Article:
Is Miami the city of the future? What economic challenges does it face going forward? In a roundtable discussion with host Jeremy Hobson, Miami residents Paola Iuspa-Abbott, Andrea Heuson and Dan Grech weigh in.
"Miami is halfway between the developed and the developing world," says Dan Grech, formerly of Marketplace and now the news director at WLRN Miami Herald News."The distance between the poor and the rich here is probably closer to Cartagena, Managua, Buenos Aries, than New York or even Los Angeles."
But according to Grech that class discrepancy also gives Miami a unique entrepreneurial edge that doesn't exist in other parts of the U.S. "Poor people tend to be entrepreneurs, because they can't make a living in the normal traditional way. And with the kind of job loss we've seen in Florida, I think entrepreneurship is heavy here."
Andrea Heuson, a professor of finance at the University of Miami, thinks Miami stands alone in its recent housing market recovery as well. "Having lived through the previous condo boom and bust that we had in the 1980s, I saw how long it took to recover from that," says Heuson, "and I see how little time it's taken our real estate markets, both residential and commercial, to recover from the most recent downturn.
"In all of the major segments of the real estate market vacancies are down, rents are up, people are happy, standing room only."
Daily Business Review reporter Paola Iuspa-Abbott attributes that growth to what she says is known as the South American business model.
During the housing crisis when financing wasn't available for potential buyers or potential builders, Iuspa-Abbott says Miami developers looked to South American countries for a new model. In places like Argentina, where there isn't a culture of borrowing to buy a home, developers discovered that people pay cash.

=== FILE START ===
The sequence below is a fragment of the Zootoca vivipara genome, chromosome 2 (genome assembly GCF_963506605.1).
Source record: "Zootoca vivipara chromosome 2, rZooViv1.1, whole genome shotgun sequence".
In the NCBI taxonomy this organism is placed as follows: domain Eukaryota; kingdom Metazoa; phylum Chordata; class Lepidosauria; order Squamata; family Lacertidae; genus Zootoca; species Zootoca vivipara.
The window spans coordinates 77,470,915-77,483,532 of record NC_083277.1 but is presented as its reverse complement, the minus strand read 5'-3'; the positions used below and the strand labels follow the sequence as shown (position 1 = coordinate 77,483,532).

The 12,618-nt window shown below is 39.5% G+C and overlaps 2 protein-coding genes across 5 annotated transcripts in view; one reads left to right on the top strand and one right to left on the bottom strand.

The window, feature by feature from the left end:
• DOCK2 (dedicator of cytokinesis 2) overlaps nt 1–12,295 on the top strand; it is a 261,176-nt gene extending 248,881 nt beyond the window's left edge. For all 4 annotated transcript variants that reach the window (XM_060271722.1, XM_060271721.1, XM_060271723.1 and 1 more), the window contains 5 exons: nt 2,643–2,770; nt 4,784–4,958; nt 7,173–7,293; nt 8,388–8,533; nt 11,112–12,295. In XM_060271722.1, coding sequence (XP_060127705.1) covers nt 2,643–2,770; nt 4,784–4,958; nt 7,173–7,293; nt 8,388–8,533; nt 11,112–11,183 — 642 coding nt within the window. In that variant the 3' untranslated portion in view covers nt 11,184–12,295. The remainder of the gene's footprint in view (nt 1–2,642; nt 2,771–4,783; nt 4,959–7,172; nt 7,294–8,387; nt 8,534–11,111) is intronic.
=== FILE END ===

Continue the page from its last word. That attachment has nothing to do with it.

"They said, 'oh fantastic,'" explains Iuspa-Abbott, "so that's what we're going to do. We're going to copy the model where ... people gave a fat down payment. We're going to use part of that down payment to fund the construction, to pay for the construction of the project, and then we get the remaining of the money at the closing.'"
Bigger down payments meant less risk for developer, and the buildings continued to go up. But if the city is to continue to grow and live up to Mayor Tomás Regalado's prediction -- that "Miami is what the United States will be in 25 to 30 years" -- then all three panelists agree there are major economic issues to address first. Among them are the city's struggling public education system, insufficient public transportation, rising sea-level threats, and the city's great wealth and poverty divide.
"Some of the most expensive condos ever built are being built right now," says Iuspa-Abbott. "You have projects where the cheapest condo is 4 million or 1 million, but then you have 50,000 people on the waiting list for public housing, so if Miami is the city of the future, I hope that is corrected, because we want a perfect future, not an imperfect future."